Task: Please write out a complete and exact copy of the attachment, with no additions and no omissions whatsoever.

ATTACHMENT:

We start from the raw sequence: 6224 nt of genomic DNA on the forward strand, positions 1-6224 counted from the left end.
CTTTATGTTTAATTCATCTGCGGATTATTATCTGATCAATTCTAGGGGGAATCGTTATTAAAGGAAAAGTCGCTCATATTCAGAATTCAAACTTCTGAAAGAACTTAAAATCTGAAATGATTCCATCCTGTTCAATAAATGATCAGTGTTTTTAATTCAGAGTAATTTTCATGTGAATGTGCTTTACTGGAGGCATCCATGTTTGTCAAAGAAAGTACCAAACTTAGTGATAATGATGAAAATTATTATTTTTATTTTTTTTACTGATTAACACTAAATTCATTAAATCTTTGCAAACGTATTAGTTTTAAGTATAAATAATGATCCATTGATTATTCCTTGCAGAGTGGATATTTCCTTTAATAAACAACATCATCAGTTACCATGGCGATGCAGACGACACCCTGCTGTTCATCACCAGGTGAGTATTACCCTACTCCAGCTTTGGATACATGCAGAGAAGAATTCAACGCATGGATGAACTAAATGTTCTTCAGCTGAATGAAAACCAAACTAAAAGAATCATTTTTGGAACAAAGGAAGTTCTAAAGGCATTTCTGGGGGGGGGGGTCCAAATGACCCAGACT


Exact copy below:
We start from the raw sequence: 6224 nt of genomic DNA on the forward strand, positions 1-6224 counted from the left end.
CTTTATGTTTAATTCATCTGCGGATTATTATCTGATCAATTCTAGGGGGAATCGTTATTAAAGGAAAAGTCGCTCATATTCAGAATTCAAACTTCTGAAAGAACTTAAAATCTGAAATGATTCCATCCTGTTCAATAAATGATCAGTGTTTTTAATTCAGAGTAATTTTCATGTGAATGTGCTTTACTGGAGGCATCCATGTTTGTCAAAGAAAGTACCAAACTTAGTGATAATGATGAAAATTATTATTTTTATTTTTTTTACTGATTAACACTAAATTCATTAAATCTTTGCAAACGTATTAGTTTTAAGTATAAATAATGATCCATTGATTATTCCTTGCAGAGTGGATATTTCCTTTAATAAACAACATCATCAGTTACCATGGCGATGCAGACGACACCCTGCTGTTCATCACCAGGTGAGTATTACCCTACTCCAGCTTTGGATACATGCAGAGAAGAATTCAACGCATGGATGAACTAAATGTTCTTCAGCTGAATGAAAACCAAACTAAAAGAATCATTTTTGGAACAAAGGAAGTTCTAAAGGCATTTCTGGGGGGGGGGGTCCAAATGACCCAGACT